Saturday, October 5, 2019

The Bakken Magic -- The "Halo Effect" -- And A Nod To Steve Jobs Who Died Eight Years Ago Today -- October 5, 2019

A reader who has followed this story (see below) very, very closely was referring to the following comment I made at this post earlier today:
Until we get Bakken 3.0, I think the "Bakken 2.5" theme is the jump in production seen in many older Bakken wells seven years out; the jumps in production are due to any number of reasons; often we do not know why there are huge jumps in production but the operators know.
After reading that the reader wrote: 
I had planned on further research before e-mailing you, but your comment re: Bakken 2.5 prompted this early stage comment.
Reading the September 1, 2019 article from the JPT titled "Right Sized Fractures ... Robust Monitoring ..." [Archived] ...  some pertinent info ... [In addition to that JPT article, see also, the September 1, 2018, JPT article, "Extreme Limited-Entry Perforating Enchances Bakken Completions."]
The numerous iterations of 'frac hits' have prompted industry pros to adopt precise terminology to more effectively describe this stuff, now described as "fracture derived interactions". 
The "water hits" are events wherein only frac fluid (essentially water) impacts with older offsets (aka 'parents/aunts/cousins/whatevuh').
One small operator recently said at a conference that water pressure increased shut in wellbore pressure 2 to 3 thousand psi in older, offset wells (that's a lot) before bleeding down over a several week period.
Some quotes ... 
"It was pretty eye opening", "... bumps in production and drops in GOR - every single time, without fail".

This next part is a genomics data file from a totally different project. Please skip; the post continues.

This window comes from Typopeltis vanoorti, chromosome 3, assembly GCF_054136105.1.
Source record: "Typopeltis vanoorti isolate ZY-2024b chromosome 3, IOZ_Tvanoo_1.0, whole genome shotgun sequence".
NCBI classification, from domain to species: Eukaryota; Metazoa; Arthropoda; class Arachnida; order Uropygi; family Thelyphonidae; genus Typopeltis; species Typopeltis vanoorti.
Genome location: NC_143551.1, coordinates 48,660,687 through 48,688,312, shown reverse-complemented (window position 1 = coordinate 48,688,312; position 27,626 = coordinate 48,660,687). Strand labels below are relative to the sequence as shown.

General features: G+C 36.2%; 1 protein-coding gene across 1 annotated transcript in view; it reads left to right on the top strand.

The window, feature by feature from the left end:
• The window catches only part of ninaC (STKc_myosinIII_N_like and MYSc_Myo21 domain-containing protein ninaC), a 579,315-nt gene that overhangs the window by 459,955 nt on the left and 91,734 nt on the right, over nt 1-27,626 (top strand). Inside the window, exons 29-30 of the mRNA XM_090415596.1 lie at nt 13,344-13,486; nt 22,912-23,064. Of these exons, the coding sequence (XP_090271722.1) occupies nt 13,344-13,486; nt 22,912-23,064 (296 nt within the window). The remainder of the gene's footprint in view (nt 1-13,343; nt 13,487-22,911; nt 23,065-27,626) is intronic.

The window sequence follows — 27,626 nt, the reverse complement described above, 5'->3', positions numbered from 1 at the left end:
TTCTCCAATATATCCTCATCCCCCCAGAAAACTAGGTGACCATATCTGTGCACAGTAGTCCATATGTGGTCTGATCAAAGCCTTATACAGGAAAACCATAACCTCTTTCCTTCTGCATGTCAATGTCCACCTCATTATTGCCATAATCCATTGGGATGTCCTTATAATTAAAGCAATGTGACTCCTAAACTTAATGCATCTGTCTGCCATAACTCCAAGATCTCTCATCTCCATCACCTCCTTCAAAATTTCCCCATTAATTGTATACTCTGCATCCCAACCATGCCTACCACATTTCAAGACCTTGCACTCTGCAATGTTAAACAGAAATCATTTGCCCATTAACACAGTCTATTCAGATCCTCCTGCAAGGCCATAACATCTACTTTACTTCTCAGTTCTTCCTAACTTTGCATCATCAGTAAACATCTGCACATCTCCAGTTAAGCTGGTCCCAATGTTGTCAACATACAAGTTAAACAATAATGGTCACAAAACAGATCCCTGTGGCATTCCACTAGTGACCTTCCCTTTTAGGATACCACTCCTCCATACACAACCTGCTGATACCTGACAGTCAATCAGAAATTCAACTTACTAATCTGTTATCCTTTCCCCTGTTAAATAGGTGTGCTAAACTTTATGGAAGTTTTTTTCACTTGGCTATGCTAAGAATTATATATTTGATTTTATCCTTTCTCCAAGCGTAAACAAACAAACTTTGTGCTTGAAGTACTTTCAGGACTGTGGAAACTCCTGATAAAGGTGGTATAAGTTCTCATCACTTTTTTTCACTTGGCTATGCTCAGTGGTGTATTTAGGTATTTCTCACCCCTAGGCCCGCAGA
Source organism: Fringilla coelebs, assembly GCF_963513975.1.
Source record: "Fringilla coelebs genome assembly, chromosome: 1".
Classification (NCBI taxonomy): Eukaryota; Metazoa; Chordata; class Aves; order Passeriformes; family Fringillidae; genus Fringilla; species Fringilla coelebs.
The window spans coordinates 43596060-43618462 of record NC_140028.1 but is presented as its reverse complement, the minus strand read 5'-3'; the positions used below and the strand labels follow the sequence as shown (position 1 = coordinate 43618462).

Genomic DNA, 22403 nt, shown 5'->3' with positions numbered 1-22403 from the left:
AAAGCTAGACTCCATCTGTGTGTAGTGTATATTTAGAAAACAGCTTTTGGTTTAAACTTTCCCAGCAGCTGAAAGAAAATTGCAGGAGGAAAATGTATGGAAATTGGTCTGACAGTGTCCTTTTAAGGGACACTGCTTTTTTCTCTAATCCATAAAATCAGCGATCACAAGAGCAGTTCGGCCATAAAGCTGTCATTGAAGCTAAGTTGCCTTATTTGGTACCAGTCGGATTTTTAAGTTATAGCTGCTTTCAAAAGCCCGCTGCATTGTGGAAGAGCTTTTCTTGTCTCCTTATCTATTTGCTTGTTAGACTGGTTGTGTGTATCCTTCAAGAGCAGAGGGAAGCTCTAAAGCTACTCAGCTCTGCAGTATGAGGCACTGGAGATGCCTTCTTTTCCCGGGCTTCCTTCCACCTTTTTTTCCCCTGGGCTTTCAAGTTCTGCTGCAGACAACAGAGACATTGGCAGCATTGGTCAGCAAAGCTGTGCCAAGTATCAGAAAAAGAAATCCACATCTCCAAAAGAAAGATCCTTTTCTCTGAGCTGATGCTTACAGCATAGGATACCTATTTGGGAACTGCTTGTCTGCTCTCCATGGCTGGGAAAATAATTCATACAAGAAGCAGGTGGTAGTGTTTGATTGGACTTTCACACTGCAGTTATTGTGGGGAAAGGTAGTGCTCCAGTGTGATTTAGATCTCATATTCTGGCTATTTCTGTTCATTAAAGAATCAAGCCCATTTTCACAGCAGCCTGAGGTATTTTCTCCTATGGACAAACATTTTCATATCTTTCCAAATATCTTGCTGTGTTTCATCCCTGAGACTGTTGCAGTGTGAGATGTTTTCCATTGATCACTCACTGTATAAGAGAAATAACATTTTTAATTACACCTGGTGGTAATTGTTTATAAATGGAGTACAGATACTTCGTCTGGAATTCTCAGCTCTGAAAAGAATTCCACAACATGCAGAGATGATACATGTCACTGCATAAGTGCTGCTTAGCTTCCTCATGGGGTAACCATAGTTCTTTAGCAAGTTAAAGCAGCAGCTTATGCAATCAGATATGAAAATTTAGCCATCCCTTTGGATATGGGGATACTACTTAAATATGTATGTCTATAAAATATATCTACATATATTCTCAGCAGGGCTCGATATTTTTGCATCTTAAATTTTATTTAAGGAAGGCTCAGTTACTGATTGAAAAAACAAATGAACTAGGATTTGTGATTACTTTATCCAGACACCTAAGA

His (small Texas operator engineer) working theory is that frac fluid pushes gas back into solution producing a stronger drive, meaning more oil.
"Oil banking" (increased oil production) was found in 14% of 70 wells that had "water hits".
These Texas guys should [take another look at the Bakken and specifically what CLR, MRO, XTO, etc., are doing].
Bakken operators are WAY ahead of the curve in all of this.
Some might argue that the "halo effect" will come to be recognized as an early inning observation of an exceptionally significant process in this shale revolution.

There is much to take away from this.

First, I need to subscribe to JPT. LOL.

Second, the shale revolution will generate a jargon of its own and it may take awhile for terms and definitions to be agreed upon / accepted.

It was only a few months ago we referred to "parent/child uplift" as one example of the "halo effect."

Back on June 10, 2019, I had a post on "Jargon 101 -- the Bakken Revolution." It looks I have to update that post and link it at the sidebar at the right.

Anyway, I will use the terminology I've been using, "halo effect," "jump-in-production," parent/child uplift" but will now add "the Bakken magic."

Apple's Steve Jobs would have called it that. From that link, one of the comments:
Back in Steve's day everything was a "miracle."
Pretty funny.
On Another Note
In conventional plays, the "thickness" of the play was deemed important. Many (most) have suggested that is also true of shale.

I have never bought into that -- that thickness of the play is the be-all and end-all. I would argue quite the opposite (again, not to be taken out of context).

 A thought experiment, particularly in light of the JPT articles linked above.

Assume there are two shale plays.

Assume both of them are estimated to have the same amount of original oil in place, or the same amount of recoverable reserves.

Assume both plays are identical with regard to geographic footprint, i.e., both are same size in surface area measured in square miles.

The only variable is this: one play is 40 feet thick; the other play is 400 feet thick.

Which unconventional play would you rather own? The one that is 40 feet thick, or the one that is 400 feet thick?


  1. same bbls of oil in a 40 ft thick target is better economics than trying to decide where to pull in a 400 ft layer cake.